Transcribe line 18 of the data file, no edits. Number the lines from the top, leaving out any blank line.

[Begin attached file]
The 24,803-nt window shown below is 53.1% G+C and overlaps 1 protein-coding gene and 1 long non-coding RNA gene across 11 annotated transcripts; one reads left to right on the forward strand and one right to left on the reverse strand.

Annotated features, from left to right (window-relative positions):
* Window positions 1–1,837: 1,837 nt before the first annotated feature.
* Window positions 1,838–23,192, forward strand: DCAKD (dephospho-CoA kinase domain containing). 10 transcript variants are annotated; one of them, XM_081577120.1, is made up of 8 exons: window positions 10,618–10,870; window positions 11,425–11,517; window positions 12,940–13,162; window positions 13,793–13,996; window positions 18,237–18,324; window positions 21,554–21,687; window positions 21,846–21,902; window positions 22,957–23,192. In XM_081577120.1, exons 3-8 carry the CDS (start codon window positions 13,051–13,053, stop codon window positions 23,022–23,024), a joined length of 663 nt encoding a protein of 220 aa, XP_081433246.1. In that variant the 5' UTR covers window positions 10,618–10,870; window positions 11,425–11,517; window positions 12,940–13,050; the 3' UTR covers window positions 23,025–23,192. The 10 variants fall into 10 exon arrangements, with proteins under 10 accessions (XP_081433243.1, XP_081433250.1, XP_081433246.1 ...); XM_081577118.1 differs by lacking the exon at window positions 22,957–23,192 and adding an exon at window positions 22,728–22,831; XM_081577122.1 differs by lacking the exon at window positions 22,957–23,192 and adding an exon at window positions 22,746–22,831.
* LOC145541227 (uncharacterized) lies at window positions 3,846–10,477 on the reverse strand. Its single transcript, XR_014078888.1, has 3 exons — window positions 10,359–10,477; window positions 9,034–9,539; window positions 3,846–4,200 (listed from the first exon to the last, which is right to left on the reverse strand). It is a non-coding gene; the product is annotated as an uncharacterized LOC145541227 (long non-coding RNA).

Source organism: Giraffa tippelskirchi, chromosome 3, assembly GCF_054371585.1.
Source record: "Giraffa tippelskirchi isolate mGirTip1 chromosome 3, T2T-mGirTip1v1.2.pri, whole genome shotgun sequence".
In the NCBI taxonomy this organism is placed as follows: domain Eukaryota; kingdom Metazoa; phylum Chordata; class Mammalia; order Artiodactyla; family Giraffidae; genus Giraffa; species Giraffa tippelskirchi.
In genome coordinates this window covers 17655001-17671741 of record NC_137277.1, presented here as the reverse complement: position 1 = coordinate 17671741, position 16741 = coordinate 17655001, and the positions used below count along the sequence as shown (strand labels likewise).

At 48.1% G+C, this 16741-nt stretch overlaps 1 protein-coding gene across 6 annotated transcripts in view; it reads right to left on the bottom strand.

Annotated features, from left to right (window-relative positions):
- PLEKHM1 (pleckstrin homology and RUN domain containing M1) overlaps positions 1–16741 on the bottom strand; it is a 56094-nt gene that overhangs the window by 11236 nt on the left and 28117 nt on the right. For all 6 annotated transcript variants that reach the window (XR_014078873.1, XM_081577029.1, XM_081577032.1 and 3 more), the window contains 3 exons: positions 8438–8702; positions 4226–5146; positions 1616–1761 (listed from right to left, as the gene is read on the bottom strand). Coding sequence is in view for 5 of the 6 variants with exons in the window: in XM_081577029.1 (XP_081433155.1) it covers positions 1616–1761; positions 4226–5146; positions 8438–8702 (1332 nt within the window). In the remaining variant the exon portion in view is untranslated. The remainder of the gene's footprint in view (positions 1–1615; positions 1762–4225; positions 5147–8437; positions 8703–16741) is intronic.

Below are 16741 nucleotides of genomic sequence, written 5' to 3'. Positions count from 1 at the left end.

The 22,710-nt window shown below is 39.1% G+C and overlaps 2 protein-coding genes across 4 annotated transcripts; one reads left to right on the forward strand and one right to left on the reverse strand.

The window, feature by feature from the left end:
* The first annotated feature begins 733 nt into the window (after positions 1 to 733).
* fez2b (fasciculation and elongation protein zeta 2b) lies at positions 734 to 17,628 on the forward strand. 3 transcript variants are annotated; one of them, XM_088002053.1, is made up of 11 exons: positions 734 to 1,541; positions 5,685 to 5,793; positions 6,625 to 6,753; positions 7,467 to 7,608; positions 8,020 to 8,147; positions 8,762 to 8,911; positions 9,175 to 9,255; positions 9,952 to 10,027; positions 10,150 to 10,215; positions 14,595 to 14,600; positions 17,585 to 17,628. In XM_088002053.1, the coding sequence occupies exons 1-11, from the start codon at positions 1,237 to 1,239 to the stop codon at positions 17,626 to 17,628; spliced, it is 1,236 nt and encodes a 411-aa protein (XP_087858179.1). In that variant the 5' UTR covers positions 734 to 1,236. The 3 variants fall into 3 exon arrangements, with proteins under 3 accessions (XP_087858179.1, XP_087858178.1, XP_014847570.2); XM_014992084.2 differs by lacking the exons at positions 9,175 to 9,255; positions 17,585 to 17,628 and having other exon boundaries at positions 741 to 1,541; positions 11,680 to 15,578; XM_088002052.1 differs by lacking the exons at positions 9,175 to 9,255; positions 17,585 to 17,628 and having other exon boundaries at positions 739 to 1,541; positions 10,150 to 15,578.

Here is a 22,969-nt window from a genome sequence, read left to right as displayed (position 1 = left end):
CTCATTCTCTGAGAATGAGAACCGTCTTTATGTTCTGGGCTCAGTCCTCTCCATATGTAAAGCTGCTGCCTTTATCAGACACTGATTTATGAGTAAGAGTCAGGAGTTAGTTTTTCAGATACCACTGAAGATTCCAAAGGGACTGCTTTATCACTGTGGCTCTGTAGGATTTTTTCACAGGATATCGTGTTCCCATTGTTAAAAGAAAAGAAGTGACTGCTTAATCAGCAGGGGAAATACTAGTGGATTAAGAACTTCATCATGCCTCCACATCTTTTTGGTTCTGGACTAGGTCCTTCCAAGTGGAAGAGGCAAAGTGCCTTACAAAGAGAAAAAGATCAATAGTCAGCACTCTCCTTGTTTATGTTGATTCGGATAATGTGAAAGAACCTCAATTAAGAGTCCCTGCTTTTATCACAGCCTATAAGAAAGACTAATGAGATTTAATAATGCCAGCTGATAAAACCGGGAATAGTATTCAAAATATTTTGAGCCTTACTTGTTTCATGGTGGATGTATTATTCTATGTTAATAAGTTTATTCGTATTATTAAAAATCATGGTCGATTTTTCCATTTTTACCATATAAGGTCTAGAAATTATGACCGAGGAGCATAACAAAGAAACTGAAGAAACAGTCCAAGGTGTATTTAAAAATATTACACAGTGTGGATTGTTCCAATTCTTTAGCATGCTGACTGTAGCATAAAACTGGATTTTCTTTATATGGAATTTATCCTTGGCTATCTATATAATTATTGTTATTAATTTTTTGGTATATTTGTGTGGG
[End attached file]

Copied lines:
Here is a 22,969-nt window from a genome sequence, read left to right as displayed (position 1 = left end):